Art allows us to delve into the good and bad of humanity, but some behaviour it seems, will forever be beyond comprehension. The best that Debris can do, is to convince us of the depravity that we are capable of, and even though we hunger for an understanding of the origins of these extremities, we should probably be grateful that such abomination exists outside of our personal consciousness. The fact remains that we are capable of terrible things, and societies need to prevent them from occurring, whether or not we know how they come to be. The protection of children, especially, requires no justification. We only need to be aware of the dangers they are susceptible to, and look after them with unflagging vigilance. |

Review: I Walk In Your Words (Blood Moon Theatre)

Venue: Blood Moon Theatre (Potts Point NSW), Dec 7 – 9, 2017
Director: Kristine Landon-Smith
Cast: Lily Black, Yerin Ha, Nicholas Hasemann, Elliot Mitchell, Mark Paguio, Jens Radda, Laila Rind, Nikita Waldron

Theatre review
The performers have headphones on, listening to the very recordings that they present to us. These are interviews with Australians from all walks of life, about culture, identity and belonging. Many of the stories are about the migrant experience, but Indigenous voices bring the show to an end with exceptional poignancy. I Walk In Your Words centres the discussion around those who matter equally, but who are systematically erased, in favour of the dominant colonialist ideology that white Australia tenaciously imposes.

The technique seems an inelegant proposition, but from the very instance the show begins, it becomes clear that the visually awkward headphones serve a unique and quite marvellous purpose, of unparalleled accuracy in the representation of real lives that rarely attract attention. It is not just the words that are spoken, but also the spaces surrounding those sentences, in breaths, chuckles and silence. Actors are prevented from interpretations that would change these personalities to fit standardised narratives. The headphones make it a requisite that we hear the tone, and sense the energy and aura, of the people being featured.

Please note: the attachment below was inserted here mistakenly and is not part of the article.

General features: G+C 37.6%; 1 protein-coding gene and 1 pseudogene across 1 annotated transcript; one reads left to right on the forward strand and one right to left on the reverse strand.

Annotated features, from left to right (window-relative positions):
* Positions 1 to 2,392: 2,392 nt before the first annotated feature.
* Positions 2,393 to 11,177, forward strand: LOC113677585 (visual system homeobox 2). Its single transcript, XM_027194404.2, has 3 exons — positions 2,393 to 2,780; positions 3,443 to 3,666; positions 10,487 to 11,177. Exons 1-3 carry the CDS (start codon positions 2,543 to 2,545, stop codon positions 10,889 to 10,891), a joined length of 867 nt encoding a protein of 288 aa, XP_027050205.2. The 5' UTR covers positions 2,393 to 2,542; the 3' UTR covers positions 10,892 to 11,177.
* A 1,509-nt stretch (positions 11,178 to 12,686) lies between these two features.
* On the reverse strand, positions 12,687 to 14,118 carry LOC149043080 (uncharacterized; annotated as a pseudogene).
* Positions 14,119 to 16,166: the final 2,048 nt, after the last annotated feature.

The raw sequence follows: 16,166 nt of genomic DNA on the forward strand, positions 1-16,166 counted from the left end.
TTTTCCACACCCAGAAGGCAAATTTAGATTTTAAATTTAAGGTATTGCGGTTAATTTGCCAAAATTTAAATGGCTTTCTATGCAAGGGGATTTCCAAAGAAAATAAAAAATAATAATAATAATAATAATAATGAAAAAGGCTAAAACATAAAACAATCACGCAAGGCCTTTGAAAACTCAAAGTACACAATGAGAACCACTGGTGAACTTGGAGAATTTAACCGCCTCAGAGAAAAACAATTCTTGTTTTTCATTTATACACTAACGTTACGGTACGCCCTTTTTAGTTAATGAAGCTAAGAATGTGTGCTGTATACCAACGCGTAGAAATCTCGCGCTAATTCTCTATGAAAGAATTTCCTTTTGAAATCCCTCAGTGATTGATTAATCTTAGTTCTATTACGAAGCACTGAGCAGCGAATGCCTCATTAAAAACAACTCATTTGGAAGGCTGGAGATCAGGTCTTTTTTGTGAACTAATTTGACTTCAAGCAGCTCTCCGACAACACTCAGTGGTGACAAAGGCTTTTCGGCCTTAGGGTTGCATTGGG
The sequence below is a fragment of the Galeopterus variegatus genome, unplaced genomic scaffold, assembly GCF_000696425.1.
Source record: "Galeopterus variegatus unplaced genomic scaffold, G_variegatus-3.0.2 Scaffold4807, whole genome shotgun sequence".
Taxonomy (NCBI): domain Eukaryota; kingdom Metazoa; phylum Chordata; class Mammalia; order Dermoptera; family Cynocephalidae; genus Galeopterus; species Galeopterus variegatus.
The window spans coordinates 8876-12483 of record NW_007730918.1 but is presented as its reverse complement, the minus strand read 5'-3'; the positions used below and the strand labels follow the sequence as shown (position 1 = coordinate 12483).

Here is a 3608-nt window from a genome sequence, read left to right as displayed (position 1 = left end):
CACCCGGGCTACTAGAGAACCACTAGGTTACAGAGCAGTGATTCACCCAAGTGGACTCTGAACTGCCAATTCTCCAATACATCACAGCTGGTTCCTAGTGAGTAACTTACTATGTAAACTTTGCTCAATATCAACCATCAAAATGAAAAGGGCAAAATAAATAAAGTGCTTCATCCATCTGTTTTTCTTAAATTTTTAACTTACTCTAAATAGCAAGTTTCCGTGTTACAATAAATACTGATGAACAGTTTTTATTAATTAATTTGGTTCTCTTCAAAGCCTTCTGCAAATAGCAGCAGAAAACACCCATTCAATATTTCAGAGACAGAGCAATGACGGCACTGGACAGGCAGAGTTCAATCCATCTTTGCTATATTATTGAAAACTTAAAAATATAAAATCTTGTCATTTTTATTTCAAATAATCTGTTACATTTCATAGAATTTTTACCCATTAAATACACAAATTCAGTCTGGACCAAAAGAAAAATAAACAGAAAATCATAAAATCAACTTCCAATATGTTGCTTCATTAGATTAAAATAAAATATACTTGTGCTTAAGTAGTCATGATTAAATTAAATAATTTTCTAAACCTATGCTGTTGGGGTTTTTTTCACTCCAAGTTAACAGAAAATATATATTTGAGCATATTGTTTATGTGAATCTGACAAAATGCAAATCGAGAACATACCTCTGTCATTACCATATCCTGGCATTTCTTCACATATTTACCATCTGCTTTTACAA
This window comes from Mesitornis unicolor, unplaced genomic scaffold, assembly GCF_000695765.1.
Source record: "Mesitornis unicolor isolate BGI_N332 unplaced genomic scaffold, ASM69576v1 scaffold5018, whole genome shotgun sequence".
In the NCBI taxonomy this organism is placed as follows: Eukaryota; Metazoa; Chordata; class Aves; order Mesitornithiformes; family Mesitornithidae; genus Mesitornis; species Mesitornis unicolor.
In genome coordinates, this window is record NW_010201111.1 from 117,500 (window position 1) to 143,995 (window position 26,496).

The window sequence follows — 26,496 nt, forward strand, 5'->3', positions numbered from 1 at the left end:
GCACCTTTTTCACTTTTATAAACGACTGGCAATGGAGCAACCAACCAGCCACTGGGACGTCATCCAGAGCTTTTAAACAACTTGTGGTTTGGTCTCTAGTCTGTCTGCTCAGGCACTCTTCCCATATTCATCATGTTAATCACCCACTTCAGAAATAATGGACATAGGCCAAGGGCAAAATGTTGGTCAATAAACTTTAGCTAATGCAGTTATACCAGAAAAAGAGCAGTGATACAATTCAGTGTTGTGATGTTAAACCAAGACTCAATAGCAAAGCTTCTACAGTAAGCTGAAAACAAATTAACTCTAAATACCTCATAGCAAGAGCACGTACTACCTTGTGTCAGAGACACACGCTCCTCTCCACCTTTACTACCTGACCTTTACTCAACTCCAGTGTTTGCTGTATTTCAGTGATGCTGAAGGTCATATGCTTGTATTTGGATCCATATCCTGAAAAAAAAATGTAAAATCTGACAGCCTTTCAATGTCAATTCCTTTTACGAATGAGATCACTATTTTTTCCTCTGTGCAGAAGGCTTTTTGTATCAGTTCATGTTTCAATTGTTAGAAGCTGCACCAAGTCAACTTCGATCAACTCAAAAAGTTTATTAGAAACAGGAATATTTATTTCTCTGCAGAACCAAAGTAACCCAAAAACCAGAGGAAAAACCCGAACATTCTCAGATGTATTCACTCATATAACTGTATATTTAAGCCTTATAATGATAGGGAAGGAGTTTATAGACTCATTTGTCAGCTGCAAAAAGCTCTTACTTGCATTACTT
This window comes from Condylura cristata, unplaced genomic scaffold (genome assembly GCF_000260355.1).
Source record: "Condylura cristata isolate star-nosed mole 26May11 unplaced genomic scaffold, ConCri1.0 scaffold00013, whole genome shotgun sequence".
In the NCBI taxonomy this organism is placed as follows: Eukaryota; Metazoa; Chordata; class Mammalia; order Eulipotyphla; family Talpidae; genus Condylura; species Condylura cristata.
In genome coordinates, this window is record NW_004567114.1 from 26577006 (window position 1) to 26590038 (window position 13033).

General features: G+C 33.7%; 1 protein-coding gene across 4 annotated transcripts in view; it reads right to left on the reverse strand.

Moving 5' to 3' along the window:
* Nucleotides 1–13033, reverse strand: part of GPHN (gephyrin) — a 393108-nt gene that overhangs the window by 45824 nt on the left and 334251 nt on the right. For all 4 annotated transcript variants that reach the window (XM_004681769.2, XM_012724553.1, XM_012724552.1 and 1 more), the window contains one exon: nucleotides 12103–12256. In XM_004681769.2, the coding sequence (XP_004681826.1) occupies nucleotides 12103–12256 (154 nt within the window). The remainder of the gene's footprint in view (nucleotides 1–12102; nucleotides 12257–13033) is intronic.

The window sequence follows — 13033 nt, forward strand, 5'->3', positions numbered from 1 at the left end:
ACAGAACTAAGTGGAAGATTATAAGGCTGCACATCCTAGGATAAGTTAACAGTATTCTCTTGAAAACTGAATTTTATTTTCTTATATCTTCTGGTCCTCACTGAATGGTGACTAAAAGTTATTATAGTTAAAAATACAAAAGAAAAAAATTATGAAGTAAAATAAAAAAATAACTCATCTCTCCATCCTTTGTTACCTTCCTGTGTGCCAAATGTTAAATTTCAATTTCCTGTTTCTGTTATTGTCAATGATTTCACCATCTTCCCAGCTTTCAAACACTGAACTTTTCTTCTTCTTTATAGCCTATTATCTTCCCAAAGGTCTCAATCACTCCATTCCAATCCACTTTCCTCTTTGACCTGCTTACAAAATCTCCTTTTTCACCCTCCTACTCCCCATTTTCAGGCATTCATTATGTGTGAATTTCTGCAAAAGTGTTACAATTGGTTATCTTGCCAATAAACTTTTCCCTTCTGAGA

The interviews are compiled deliberately, to provide a picture of Australia’s minorities that is respectful and harmonious. The verbatim format proclaims objectivity, but the politics of I Walk In Your Words are unabashedly subjective. The moment we notice that only the admirable sides of these people are revealed, is when the show becomes less persuasive; the discord between its hyper naturalism and the overblown virtuousness that it poses, turns us sceptical.

The production is however, thoroughly engaging. The cast is uniformly impassioned and well-rehearsed; with every actor coming across convincing and endearing. Kristine Landon-Smith’s precise and minimal direction keeps focus appropriately on the all-important results of the interview process, although a more creative approach to lights and sound could bring valuable enhancement to the experience.

Our community is an unimaginably large one, but we all exist in little enclaves, forgetting or perhaps refusing to acknowledge, the many who are different. We may not see a pressing need to intermingle, but injustice clearly exists in the discrepancies between communities, and silence is misconstrued as consensus. The simple truth is that we cannot allow portions of Australia to suffer while others are prospering. The selfish denial of another person’s well-being, is simply oppression. To witness suffering and then choose to do nothing, is the lowest of sins.

5 Questions with Zoe Jensen and Emma O’Sullivan

Zoe Jensen

Emma O’Sullivan: What do you find the most challenging about performing?
Zoe Jensen: The thing I find the most challenging is pretty basic: it’s the absolute fear that I will second-guess myself in the moment and drop a line, or forget some blocking, or (worst thing ever) lose my shit and start laughing and not be able to pull it back! Thank goodness though most of these things aren’t issue if you practise often enough!

What’s your secret for getting into character?